Intervening to Support Belonging: A Randomized Controlled Trial of Strength-Promotion and Threat-Reduction Approaches

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Williams, Christopher, Psychology - Graduate School of Arts and Sciences, University of Virginia
Wilson, Timothy, Psychology, University of Virginia

The higher education landscape in the United States is characterized by ongoing disparities in both academic (e.g., achievement) and well-being (e.g., psychosocial health) outcomes between students with underrepresented identities—including racially-ethnically minoritized (URM; Black, Hispanic, Native American, and/or Pacific Islander) students and first-generation students—and those with overrepresented identities—racial-ethnic (White and/or Asian) students and continuing-generation students. There are well-evidenced approaches to reducing these gaps with various social psychological belonging interventions. However, these interventions overwhelmingly focus on reducing threats, which do not work in all contexts and may produce unintended negative consequences. A promising alternative approach is to focus on promoting strengths, especially those that have developed as a function of students’ underrepresented social identities and associated life experiences (e.g., resilience). In this study, I developed a novel strength-promoting intervention and tested it alongside a more traditional threat-reducing intervention in a randomized controlled trial (N = 1,291; 56 class sections). I found that that both interventions promoted mentorship (Cohen’s d = 0.54) and reduced stress (d = -0.29) among URM students. I also found that the interventions exhibited heterogeneous effects across class sections, and some of this variance was explained by students’ perceptions of their instructor’s growth mindset. Exploratory analyses revealed additional positive effects of both interventions on the grades of URM participants in particular contexts, as well as positive effects of the strength-promoting intervention on the grades of first-generation students (d = 0.49). I discuss potential reasons for null effects on some primary hypotheses and how this study contributes to the wider literature on social psychological interventions.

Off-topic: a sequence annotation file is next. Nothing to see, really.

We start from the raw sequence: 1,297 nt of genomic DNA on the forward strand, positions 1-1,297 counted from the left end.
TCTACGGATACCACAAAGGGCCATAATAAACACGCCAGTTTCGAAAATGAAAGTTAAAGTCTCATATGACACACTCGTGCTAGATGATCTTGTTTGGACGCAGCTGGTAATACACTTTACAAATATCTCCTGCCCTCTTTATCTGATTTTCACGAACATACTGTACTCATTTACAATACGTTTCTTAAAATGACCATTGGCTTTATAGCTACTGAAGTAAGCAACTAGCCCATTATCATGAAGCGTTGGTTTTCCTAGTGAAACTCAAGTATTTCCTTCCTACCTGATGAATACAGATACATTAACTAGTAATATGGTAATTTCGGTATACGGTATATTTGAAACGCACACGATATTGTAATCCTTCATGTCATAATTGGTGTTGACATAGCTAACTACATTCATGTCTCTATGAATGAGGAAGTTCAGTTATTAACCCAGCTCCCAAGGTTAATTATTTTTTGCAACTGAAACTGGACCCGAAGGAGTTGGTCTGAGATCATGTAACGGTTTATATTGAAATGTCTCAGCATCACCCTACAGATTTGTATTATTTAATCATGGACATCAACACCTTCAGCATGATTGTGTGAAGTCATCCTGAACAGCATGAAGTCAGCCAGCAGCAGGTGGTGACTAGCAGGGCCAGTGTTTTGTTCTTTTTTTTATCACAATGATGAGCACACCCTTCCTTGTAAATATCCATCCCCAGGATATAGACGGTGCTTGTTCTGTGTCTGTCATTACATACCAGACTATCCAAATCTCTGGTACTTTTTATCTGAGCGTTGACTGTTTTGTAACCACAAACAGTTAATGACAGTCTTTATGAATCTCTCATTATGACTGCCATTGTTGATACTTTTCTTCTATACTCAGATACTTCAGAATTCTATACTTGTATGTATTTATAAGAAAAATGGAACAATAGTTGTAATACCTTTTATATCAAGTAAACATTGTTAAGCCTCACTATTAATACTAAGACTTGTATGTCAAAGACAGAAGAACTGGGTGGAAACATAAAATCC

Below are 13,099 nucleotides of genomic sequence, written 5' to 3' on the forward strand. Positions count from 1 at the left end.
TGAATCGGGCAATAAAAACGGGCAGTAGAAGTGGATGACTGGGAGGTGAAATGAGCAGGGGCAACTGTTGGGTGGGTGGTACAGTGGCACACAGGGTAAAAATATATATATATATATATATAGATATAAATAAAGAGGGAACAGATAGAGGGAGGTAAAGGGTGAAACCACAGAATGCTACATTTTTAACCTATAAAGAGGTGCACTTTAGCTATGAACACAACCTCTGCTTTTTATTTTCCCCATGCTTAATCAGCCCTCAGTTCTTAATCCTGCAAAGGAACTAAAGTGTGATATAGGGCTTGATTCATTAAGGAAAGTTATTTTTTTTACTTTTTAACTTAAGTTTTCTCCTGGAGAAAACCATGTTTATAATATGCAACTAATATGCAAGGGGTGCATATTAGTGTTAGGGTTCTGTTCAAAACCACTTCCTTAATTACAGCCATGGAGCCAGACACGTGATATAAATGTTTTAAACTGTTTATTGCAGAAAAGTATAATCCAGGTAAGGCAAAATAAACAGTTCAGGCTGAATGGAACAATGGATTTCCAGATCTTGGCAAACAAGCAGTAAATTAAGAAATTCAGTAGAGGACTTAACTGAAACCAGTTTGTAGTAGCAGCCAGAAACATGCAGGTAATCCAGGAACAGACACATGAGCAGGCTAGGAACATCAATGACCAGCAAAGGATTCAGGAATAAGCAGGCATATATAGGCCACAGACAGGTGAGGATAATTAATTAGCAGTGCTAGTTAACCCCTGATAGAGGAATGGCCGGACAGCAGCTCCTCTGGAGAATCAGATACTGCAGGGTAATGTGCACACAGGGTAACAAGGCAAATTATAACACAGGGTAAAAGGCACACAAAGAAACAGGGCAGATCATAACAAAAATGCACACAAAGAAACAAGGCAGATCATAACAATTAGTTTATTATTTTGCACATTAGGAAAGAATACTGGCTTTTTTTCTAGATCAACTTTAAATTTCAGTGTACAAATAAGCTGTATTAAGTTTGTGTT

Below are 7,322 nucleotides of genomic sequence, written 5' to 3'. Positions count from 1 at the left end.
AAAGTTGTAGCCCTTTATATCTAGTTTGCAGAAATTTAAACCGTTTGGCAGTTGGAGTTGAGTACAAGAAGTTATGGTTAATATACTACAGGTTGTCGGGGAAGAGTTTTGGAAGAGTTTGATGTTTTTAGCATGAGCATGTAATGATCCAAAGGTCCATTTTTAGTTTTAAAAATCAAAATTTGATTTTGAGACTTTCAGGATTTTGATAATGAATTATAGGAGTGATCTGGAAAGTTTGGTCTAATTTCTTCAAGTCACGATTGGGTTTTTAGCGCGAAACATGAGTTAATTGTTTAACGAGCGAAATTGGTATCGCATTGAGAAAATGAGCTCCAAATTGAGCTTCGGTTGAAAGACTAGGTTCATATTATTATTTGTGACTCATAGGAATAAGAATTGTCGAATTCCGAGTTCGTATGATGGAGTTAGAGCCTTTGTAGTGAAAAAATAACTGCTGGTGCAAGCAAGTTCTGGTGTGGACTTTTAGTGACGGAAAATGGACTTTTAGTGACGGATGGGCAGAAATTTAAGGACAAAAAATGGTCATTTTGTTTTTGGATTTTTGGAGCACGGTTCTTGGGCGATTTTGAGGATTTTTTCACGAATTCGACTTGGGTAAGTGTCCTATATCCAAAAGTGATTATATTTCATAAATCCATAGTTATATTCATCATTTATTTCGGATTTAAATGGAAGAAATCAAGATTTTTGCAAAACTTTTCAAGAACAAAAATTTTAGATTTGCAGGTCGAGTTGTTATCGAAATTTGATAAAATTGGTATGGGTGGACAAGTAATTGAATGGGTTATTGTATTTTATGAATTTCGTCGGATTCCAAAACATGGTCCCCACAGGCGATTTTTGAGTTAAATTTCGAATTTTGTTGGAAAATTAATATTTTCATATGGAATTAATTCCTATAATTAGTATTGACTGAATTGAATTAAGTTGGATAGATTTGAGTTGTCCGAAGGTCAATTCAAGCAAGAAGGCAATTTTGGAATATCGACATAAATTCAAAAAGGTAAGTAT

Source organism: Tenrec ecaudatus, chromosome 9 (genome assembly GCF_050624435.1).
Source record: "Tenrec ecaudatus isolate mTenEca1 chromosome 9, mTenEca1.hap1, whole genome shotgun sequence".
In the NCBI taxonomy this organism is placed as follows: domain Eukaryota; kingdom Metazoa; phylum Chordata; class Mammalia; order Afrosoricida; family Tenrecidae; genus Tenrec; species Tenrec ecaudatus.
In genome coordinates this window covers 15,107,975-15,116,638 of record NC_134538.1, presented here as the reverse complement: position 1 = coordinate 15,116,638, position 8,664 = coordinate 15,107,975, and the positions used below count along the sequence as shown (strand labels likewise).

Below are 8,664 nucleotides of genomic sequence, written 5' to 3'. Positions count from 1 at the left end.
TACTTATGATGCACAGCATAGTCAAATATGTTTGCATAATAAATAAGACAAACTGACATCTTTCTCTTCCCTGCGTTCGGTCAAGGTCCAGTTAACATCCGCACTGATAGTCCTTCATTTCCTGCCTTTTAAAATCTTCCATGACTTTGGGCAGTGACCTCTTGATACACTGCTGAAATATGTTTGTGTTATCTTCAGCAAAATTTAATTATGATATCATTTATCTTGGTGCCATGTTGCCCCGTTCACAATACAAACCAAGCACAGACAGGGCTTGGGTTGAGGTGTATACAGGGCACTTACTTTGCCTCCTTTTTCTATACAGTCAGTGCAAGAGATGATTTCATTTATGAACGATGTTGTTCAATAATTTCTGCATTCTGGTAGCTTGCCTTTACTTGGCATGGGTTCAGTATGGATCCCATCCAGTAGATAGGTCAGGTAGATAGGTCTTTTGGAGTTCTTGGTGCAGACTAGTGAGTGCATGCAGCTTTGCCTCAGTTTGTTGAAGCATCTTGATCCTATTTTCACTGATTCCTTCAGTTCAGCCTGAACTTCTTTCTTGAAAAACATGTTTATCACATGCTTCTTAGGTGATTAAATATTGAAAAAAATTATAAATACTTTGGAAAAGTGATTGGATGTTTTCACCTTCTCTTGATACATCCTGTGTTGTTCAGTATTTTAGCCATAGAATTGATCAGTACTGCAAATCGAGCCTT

PHD (Doctor of Philosophy)
belonging, social psychological interventions, strength-based approaches
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